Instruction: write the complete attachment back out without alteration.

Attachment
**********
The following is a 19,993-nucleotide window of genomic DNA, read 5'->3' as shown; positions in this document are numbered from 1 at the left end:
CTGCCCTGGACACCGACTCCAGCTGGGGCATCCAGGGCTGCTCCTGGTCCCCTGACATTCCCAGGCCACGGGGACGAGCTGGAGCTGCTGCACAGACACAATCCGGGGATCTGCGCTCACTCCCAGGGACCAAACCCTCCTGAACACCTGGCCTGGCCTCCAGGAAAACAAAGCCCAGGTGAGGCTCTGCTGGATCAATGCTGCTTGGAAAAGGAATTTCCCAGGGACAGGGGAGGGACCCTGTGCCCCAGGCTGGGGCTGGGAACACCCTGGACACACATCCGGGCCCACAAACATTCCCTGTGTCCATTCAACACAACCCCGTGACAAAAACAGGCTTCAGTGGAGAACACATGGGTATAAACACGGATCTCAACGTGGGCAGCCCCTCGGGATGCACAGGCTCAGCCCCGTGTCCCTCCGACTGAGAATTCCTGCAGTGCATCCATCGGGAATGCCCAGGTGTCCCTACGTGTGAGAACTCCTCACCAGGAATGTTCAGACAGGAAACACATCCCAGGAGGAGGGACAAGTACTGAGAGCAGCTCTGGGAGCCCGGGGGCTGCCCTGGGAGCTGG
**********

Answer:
The following is a 19,993-nucleotide window of genomic DNA, read 5'->3' as shown; positions in this document are numbered from 1 at the left end:
CTGCCCTGGACACCGACTCCAGCTGGGGCATCCAGGGCTGCTCCTGGTCCCCTGACATTCCCAGGCCACGGGGACGAGCTGGAGCTGCTGCACAGACACAATCCGGGGATCTGCGCTCACTCCCAGGGACCAAACCCTCCTGAACACCTGGCCTGGCCTCCAGGAAAACAAAGCCCAGGTGAGGCTCTGCTGGATCAATGCTGCTTGGAAAAGGAATTTCCCAGGGACAGGGGAGGGACCCTGTGCCCCAGGCTGGGGCTGGGAACACCCTGGACACACATCCGGGCCCACAAACATTCCCTGTGTCCATTCAACACAACCCCGTGACAAAAACAGGCTTCAGTGGAGAACACATGGGTATAAACACGGATCTCAACGTGGGCAGCCCCTCGGGATGCACAGGCTCAGCCCCGTGTCCCTCCGACTGAGAATTCCTGCAGTGCATCCATCGGGAATGCCCAGGTGTCCCTACGTGTGAGAACTCCTCACCAGGAATGTTCAGACAGGAAACACATCCCAGGAGGAGGGACAAGTACTGAGAGCAGCTCTGGGAGCCCGGGGGCTGCCCTGGGAGCTGG